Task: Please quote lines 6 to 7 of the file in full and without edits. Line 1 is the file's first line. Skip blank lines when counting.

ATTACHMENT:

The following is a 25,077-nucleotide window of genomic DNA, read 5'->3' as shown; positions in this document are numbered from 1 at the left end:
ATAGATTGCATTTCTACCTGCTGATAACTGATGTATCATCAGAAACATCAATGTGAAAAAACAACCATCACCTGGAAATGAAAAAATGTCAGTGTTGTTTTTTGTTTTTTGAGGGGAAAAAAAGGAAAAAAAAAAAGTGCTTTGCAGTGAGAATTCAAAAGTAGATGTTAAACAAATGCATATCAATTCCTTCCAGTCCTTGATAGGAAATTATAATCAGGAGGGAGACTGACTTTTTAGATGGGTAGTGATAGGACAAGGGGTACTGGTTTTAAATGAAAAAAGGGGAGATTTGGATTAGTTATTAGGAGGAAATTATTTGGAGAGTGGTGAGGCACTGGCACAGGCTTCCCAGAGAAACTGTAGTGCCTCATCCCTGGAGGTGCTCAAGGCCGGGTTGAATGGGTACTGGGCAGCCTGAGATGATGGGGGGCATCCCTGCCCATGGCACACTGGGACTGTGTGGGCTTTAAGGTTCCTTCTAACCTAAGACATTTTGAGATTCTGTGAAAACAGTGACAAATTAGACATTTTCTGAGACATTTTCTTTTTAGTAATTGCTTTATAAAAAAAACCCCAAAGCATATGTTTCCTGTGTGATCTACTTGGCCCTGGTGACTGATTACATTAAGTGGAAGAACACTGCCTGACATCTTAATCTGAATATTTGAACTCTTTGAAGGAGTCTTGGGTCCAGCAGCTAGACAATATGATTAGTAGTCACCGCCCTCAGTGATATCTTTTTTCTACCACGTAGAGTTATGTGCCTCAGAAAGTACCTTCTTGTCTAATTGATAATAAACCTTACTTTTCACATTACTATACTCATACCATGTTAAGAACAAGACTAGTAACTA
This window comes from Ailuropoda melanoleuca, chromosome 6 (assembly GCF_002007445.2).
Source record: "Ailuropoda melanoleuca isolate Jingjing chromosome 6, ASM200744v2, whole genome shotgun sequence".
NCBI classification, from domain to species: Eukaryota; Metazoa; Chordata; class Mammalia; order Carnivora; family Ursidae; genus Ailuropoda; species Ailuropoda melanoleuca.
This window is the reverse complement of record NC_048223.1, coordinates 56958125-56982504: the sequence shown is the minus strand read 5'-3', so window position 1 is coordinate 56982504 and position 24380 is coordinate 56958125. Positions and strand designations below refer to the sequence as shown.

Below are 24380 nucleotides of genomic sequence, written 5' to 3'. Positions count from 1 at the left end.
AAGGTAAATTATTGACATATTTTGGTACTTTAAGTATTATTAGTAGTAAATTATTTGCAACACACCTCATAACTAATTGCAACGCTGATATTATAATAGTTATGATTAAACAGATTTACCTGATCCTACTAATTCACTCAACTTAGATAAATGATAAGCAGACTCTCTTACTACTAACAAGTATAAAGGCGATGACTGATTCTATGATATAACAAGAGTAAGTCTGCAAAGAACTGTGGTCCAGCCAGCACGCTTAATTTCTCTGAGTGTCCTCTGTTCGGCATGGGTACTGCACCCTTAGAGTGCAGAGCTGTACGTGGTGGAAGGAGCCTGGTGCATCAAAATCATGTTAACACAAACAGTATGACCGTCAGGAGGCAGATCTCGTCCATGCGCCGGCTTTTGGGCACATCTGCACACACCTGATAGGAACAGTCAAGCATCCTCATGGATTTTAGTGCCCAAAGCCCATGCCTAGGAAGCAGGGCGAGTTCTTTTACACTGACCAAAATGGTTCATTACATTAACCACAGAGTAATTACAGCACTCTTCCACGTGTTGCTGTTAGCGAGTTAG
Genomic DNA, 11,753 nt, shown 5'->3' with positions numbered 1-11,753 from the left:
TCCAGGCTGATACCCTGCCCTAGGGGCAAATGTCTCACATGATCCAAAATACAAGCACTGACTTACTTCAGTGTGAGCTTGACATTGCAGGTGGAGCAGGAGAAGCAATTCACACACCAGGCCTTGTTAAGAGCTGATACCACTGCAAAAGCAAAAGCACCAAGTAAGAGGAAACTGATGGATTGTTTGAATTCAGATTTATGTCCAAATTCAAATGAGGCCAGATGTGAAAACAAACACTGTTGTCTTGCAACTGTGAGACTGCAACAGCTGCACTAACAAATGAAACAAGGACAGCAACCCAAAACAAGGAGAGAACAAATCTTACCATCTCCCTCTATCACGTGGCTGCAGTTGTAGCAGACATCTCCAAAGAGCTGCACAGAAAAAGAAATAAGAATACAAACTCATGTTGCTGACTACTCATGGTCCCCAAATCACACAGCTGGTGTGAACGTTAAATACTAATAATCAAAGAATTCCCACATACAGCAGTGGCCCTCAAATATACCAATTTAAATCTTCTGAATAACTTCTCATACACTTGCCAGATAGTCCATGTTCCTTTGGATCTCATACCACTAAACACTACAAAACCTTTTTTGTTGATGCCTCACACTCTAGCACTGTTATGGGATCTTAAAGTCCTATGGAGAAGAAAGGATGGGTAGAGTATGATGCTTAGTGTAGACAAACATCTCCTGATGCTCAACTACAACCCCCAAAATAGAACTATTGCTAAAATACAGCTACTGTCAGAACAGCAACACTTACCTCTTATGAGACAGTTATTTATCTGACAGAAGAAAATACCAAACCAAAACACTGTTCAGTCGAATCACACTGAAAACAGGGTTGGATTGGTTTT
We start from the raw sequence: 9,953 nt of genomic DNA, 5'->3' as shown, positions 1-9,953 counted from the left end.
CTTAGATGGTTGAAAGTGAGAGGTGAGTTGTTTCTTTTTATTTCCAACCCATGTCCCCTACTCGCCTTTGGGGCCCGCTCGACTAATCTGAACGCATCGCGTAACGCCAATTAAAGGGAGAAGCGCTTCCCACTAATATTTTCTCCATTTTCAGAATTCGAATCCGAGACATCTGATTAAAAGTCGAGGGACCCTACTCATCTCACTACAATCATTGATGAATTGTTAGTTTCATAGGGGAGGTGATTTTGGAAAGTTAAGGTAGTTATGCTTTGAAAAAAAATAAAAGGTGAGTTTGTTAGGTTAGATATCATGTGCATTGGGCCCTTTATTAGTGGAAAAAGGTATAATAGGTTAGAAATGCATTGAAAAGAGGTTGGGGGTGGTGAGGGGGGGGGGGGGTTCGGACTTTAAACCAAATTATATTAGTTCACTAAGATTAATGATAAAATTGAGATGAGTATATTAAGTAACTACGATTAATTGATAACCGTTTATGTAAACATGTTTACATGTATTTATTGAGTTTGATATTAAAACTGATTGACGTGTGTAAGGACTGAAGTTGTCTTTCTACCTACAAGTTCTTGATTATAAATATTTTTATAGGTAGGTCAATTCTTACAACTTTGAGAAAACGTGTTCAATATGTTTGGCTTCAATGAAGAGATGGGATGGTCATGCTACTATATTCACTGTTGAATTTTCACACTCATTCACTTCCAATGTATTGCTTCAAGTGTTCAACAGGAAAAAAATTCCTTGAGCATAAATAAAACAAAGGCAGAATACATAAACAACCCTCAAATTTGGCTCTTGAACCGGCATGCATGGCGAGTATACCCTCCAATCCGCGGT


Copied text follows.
This window is the reverse complement of record NC_048223.1, coordinates 56958125-56982504: the sequence shown is the minus strand read 5'-3', so window position 1 is coordinate 56982504 and position 24380 is coordinate 56958125. Positions and strand designations below refer to the sequence as shown.

Below are 24380 nucleotides of genomic sequence, written 5' to 3'. Positions count from 1 at the left end.